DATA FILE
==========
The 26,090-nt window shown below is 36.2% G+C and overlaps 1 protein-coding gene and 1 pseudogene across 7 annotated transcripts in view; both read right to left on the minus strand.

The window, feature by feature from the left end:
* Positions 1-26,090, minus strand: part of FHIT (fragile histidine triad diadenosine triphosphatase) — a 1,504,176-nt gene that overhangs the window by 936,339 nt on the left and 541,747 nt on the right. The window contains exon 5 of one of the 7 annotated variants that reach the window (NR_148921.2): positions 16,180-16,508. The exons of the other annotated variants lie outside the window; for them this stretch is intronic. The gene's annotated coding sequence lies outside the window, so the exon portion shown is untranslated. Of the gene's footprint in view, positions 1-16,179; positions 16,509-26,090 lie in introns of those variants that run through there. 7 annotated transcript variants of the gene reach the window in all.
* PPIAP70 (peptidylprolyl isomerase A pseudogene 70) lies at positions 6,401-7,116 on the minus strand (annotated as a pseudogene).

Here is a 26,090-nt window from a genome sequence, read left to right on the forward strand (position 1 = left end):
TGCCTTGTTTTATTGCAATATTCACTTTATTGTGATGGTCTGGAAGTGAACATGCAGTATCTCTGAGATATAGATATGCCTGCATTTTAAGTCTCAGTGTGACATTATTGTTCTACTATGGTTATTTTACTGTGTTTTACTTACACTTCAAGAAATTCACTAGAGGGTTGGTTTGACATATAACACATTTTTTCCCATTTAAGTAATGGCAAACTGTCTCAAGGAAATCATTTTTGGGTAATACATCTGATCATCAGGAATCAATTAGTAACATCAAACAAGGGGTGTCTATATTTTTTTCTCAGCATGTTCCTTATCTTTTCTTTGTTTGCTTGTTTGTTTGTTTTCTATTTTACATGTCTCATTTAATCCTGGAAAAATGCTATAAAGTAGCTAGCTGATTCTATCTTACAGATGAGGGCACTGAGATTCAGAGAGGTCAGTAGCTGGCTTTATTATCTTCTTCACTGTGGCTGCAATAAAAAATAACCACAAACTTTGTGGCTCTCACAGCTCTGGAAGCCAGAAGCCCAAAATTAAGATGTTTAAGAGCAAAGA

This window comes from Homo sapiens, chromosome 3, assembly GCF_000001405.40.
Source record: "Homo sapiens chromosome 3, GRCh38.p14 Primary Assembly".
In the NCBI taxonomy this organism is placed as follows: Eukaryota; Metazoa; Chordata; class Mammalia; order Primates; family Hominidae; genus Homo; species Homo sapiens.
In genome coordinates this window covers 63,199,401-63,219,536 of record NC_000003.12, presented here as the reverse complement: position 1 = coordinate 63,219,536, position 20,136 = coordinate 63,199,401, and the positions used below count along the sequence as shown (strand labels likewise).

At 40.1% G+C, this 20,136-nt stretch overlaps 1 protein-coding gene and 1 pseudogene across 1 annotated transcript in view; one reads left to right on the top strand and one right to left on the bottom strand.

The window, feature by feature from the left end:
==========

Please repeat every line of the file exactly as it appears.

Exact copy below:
The 26,090-nt window shown below is 36.2% G+C and overlaps 1 protein-coding gene and 1 pseudogene across 7 annotated transcripts in view; both read right to left on the minus strand.

The window, feature by feature from the left end:
* Positions 1-26,090, minus strand: part of FHIT (fragile histidine triad diadenosine triphosphatase) — a 1,504,176-nt gene that overhangs the window by 936,339 nt on the left and 541,747 nt on the right. The window contains exon 5 of one of the 7 annotated variants that reach the window (NR_148921.2): positions 16,180-16,508. The exons of the other annotated variants lie outside the window; for them this stretch is intronic. The gene's annotated coding sequence lies outside the window, so the exon portion shown is untranslated. Of the gene's footprint in view, positions 1-16,179; positions 16,509-26,090 lie in introns of those variants that run through there. 7 annotated transcript variants of the gene reach the window in all.
* PPIAP70 (peptidylprolyl isomerase A pseudogene 70) lies at positions 6,401-7,116 on the minus strand (annotated as a pseudogene).

Here is a 26,090-nt window from a genome sequence, read left to right on the forward strand (position 1 = left end):
TGCCTTGTTTTATTGCAATATTCACTTTATTGTGATGGTCTGGAAGTGAACATGCAGTATCTCTGAGATATAGATATGCCTGCATTTTAAGTCTCAGTGTGACATTATTGTTCTACTATGGTTATTTTACTGTGTTTTACTTACACTTCAAGAAATTCACTAGAGGGTTGGTTTGACATATAACACATTTTTTCCCATTTAAGTAATGGCAAACTGTCTCAAGGAAATCATTTTTGGGTAATACATCTGATCATCAGGAATCAATTAGTAACATCAAACAAGGGGTGTCTATATTTTTTTCTCAGCATGTTCCTTATCTTTTCTTTGTTTGCTTGTTTGTTTGTTTTCTATTTTACATGTCTCATTTAATCCTGGAAAAATGCTATAAAGTAGCTAGCTGATTCTATCTTACAGATGAGGGCACTGAGATTCAGAGAGGTCAGTAGCTGGCTTTATTATCTTCTTCACTGTGGCTGCAATAAAAAATAACCACAAACTTTGTGGCTCTCACAGCTCTGGAAGCCAGAAGCCCAAAATTAAGATGTTTAAGAGCAAAGA

This window comes from Homo sapiens, chromosome 3, assembly GCF_000001405.40.
Source record: "Homo sapiens chromosome 3, GRCh38.p14 Primary Assembly".
In the NCBI taxonomy this organism is placed as follows: Eukaryota; Metazoa; Chordata; class Mammalia; order Primates; family Hominidae; genus Homo; species Homo sapiens.
In genome coordinates this window covers 63,199,401-63,219,536 of record NC_000003.12, presented here as the reverse complement: position 1 = coordinate 63,219,536, position 20,136 = coordinate 63,199,401, and the positions used below count along the sequence as shown (strand labels likewise).

At 40.1% G+C, this 20,136-nt stretch overlaps 1 protein-coding gene and 1 pseudogene across 1 annotated transcript in view; one reads left to right on the top strand and one right to left on the bottom strand.

The window, feature by feature from the left end: